Tag Archives: Beef

Satay Stir Fry Sauce *****

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When I am in need of a quick dinner, stir-fry is my go-to dish. I’ve always got an abundance of veggies in the fridge for my morning omelets, so I rarely even need to make a trip to the grocery store for ingredients. Plus, it doesn’t really matter what is in the dish (i.e. chicken, veggies, steak, tofu), because we all know the secret to an incredible stir-fry lies within the sauce.

Finding just the right sauce can be tricky though, which is why I am sharing this incredible recipe for Satay Stir Fry Sauce. It only requires a few ingredients and it makes just about anything taste amazing! The surprise ingredient is chucky peanut butter, which thickens the sauce and allows it to better adhere to the veggies and/or meat for a more flavor-packed bite. I love this sauce because it is just the right consistency and balance of Asian flavors—incorporating soy, orange, ginger, peanuts, and garlic.

Use this for vegetarian stir-fries with eggplant, mushrooms, onions, snow peas, and carrots served over rice or use it as a dressing/dipping sauce for grilled meat kabobs.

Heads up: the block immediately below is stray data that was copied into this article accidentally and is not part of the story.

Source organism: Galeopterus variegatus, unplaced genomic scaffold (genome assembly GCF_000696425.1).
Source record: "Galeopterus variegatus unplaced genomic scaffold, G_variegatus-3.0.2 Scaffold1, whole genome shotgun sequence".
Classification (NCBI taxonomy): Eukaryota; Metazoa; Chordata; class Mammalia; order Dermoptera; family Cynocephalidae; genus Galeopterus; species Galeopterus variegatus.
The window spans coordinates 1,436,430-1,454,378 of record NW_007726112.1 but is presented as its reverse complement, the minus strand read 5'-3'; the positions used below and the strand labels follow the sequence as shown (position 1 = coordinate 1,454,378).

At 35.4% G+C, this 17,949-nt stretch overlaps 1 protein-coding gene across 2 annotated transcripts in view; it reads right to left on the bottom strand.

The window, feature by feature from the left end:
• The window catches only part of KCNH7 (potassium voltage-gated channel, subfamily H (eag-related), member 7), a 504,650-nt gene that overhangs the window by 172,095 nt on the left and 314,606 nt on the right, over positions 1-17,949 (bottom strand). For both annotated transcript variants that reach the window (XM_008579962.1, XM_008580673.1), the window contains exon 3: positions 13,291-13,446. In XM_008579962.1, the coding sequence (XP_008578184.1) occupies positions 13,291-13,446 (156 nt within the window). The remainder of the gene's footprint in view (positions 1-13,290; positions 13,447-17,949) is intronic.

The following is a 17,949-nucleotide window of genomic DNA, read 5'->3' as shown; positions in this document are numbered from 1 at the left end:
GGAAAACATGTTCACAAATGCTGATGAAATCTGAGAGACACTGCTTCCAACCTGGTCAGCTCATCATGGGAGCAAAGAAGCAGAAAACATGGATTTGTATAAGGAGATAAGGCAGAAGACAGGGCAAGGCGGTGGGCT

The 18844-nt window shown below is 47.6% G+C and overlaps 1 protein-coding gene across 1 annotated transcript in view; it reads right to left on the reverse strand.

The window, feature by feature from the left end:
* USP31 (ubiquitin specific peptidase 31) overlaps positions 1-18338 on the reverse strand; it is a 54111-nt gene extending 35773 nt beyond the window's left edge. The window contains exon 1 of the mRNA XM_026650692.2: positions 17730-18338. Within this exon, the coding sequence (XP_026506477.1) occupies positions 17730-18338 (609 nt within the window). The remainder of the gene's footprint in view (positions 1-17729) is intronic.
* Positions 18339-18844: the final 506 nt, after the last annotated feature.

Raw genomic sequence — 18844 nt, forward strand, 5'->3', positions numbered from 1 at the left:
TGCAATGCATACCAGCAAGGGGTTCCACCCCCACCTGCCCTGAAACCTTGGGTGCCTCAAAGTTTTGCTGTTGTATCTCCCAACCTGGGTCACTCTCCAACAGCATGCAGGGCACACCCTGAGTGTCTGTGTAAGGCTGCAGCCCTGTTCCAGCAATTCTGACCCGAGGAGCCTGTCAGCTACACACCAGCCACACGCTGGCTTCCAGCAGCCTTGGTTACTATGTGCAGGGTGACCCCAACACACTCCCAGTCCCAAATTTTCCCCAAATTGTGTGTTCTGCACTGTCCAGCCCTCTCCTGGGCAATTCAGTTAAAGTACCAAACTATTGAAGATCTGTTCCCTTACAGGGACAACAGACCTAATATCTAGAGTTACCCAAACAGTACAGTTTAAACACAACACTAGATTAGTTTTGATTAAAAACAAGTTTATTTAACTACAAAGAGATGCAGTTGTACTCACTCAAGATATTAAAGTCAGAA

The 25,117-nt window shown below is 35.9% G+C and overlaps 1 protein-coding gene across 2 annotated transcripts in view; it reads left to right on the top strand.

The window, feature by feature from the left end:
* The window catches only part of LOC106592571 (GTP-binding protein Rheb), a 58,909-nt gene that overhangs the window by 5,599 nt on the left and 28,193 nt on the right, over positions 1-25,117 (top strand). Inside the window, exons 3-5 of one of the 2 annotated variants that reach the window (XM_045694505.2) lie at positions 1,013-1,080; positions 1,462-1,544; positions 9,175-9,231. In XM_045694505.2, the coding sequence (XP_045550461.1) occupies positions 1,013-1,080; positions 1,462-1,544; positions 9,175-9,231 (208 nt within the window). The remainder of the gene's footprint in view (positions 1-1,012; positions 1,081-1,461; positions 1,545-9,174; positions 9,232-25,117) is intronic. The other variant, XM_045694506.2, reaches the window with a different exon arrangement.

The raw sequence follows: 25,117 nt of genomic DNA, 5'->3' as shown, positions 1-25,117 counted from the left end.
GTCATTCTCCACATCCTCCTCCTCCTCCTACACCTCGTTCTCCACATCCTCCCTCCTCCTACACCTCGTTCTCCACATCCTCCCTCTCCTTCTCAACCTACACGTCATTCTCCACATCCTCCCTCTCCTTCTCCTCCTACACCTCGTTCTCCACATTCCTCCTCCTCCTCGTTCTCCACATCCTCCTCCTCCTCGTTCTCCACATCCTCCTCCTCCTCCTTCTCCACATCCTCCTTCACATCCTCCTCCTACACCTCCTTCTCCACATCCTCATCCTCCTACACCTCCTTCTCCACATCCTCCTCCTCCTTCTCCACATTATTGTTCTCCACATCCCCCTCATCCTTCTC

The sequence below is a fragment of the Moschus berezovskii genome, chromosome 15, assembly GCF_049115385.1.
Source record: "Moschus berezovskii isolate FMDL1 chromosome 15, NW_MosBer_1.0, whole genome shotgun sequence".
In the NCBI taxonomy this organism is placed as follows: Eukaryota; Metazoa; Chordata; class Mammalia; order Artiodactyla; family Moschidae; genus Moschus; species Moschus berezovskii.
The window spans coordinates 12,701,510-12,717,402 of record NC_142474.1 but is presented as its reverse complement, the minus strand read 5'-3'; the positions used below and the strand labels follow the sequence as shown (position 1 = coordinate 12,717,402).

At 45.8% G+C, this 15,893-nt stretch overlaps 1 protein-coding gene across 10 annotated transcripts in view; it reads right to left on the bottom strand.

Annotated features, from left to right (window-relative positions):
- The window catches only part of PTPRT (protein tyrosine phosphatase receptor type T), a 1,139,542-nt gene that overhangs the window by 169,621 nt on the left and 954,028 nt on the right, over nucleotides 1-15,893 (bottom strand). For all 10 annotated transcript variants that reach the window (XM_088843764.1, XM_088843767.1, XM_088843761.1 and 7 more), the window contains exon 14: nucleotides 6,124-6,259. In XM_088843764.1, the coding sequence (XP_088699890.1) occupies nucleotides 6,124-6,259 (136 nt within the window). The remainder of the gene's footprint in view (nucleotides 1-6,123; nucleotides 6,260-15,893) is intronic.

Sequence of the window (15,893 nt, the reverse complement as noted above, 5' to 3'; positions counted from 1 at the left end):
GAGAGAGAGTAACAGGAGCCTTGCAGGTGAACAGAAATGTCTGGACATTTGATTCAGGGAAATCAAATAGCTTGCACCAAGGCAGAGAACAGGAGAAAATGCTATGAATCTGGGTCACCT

All you need is….

{ Ingredients for Satay Sauce }

  • 4 tablespoons chunky peanut butter
  • 3 tablespoons Tamari sauce
  • 3 tablespoons honey
  • 1 inch ginger root, peeled and minced
  • 1 clove garlic, minced
  • 1 teaspoons crushed red pepper flakes
  • 1/2 orange, juiced

{ To Make the Satay Sauce }

Combine all of the ingredients in a sauce pan over medium-high heat and stir until well combined. The peanut butter and honey should be dissolved.

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La Brigada ***

Estados Unidos 465
San Telmo, Buenos Aires
(+54) 11 4361.5557

CHECK OUT THE MENU!

Lets face it, you’re going to get a good piece of steak no matter where you decide to eat in BA (I would honestly consider beef the cultural glue here…like music is to New Orleans). But if you’re on the hunt for the absolute best parrilla in terms of atmosphere, service, and quality of food–as most visiting tourists are–then you will certainly stumble across the name La Brigada at some point in your search (albeit be on Google, at  your hotel concierge, or local word of mouth).